BY MARK SCHOLZ
Using the immune system to fight cancer is a rapidly advancing area of research. The immune system (as it relates to fighting cancer) is made up of three components: 1) regulatory cells (TRegs), 2) killer cells, and 3) detector cells otherwise known as dendritic cells. Dendritic cells activate the killer cells and help them “home in” on the cancer.
Over the last 30 years, immune treatments have proven disappointing time after time due to a failure to address the immune system’s natural propensity of self-regulation. Self-regulation—inhibition of immune over-activity—is a normal aspect of immune function that prevents diseases such as lupus or multiple sclerosis.
However, recent research reveals that some cancers, prostate cancer being one of them, “cloak” themselves from immune attack by “kidnapping” TReg cells and using them as a shield to diminish or inhibit killer cell activity. This new understanding provides a good explanation of why the immune system fails to attack and eliminate cancer. Rather than being a type of weakness, immune inactivity is a type of blindness.
Two new treatments, one that is already FDA approved and another that is in Phase III trials, are designed to counteract this blindness; they are Ipilimumab and Provenge. Ipilimumab is a new drug from Bristol Myers that blocks an “on/off switch” on the surface of TReg cells. When the switch is in the on position TReg activity is up-regulated, suppressing the immune system. When the switch is locked in the off position by Ipilimumab, the inhibitory action of the TReg cells is taken off line. Ipilimumab was approved by the FDA in March 2011 to treat advanced melanoma. Preliminary studies of men with advanced prostate cancer have shown some dramatic results. In addition, Dr. Eugene Kwon from the Mayo Clinic has reported surprisingly good results against advanced prostate cancer using small doses of Ipilimumab in conjunction with hormone blockade. Presently two phase III trials of Ipilimumab in advanced prostate cancer are ongoing.*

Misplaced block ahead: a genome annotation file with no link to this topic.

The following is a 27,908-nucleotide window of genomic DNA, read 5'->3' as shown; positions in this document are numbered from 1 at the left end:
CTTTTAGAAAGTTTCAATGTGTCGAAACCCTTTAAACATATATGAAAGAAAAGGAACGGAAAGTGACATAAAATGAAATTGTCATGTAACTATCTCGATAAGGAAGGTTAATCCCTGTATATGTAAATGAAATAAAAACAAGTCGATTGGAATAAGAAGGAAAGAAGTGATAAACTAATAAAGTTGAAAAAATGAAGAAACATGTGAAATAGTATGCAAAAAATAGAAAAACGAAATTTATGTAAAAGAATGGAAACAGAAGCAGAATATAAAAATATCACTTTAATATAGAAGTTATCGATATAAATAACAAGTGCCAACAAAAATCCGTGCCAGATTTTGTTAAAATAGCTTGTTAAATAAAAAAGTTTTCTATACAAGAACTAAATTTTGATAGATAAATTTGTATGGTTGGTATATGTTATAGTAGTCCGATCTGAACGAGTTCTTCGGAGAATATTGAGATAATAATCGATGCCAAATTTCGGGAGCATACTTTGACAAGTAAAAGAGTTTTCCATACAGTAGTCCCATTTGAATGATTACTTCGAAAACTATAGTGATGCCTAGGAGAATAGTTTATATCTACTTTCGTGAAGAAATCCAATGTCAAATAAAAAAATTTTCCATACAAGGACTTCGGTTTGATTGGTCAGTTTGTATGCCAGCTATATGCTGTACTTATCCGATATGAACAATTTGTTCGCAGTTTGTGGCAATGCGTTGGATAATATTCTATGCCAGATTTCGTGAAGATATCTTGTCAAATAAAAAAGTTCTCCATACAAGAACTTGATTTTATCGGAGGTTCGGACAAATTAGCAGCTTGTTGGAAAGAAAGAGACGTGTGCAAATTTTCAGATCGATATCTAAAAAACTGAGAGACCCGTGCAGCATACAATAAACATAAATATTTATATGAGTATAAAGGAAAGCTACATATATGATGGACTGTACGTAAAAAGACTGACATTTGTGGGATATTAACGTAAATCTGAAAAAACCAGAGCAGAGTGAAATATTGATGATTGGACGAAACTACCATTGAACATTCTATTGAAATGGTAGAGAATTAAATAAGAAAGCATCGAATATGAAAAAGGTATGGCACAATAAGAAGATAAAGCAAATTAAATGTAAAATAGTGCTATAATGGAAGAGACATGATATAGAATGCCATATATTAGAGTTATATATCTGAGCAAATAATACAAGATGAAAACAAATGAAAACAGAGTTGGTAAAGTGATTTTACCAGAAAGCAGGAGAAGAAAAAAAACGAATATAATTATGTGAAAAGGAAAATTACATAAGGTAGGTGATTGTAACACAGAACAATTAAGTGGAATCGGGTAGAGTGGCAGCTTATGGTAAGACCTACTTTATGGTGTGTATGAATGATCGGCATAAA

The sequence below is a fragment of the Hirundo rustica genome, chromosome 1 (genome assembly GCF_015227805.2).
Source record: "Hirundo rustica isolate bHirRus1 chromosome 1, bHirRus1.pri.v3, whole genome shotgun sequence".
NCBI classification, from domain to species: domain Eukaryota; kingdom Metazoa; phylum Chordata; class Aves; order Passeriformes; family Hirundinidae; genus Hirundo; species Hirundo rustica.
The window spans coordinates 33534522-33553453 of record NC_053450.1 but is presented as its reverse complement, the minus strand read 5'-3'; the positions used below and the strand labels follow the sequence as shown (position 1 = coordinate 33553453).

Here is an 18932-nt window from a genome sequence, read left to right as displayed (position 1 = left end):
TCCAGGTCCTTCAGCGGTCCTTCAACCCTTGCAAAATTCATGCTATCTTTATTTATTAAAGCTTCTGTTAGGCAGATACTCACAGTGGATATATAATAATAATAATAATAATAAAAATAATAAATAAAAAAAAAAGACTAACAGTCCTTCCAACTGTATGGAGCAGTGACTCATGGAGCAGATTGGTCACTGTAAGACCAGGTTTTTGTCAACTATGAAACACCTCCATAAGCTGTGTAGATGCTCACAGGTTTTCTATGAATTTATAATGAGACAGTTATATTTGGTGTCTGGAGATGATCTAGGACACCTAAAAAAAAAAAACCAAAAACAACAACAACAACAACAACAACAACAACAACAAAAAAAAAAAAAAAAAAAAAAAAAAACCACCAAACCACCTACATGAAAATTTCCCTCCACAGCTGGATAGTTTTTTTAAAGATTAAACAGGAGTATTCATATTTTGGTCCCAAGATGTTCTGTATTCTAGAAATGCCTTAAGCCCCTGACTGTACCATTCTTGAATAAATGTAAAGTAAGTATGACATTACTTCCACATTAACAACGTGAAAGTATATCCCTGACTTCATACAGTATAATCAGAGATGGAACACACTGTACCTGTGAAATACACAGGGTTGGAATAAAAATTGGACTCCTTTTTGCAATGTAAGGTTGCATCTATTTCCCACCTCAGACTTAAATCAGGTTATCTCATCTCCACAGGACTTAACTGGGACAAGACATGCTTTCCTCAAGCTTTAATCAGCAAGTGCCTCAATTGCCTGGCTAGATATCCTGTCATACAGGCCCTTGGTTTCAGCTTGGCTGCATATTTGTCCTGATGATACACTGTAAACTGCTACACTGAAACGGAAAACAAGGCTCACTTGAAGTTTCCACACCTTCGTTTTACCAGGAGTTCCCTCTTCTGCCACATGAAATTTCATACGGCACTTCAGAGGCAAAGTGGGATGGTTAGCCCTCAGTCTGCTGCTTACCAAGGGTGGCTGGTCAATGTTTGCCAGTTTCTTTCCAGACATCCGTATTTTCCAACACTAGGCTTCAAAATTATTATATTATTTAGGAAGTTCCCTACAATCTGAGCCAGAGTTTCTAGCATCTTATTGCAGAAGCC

Provenge was FDA approved to treat advanced prostate cancer in 2010 after two separate phase III trials showed that Provenge-treated men lived 20% longer than men treated with a sham infusion. Provenge works by providing a cancer “scent” (via a common cancer protein called PAP) to activate the dendritic cells and enable them to better home in on the cancer. Provenge is the ultimate individualized therapy because dendritic cells are filtered from the blood of each patient and exposed to PAP in the laboratory. Each patient’s own activated dendritic cells are then reinfused back into the blood stream.
As exciting as both these intelligently designed therapies are as stand-alone treatments, the irresistible next step is to use them together. It is natural to assume that the effectiveness of a well-tolerated treatment like Provenge will be further enhanced when used in combination with a therapy like Ipilimumab that will keep the regulatory defenses of the TReg cells in check. I contacted Bristol Myers this week to inquire about the status of research into the effectiveness of a Provenge/Ipilimumab combination. I was assured that such a study is in the works and anticipated to become a reality in the near future.
*Prostate Oncology Specialists is conducting two Ipilimumab trials in advanced prostate cancer. Parties interested in participating in one of these trials in Marina del Rey, may contact Jennifer at (310)827-7707 or firstname.lastname@example.org. Additionally, you may visit http://ResearchForProstateCancer.com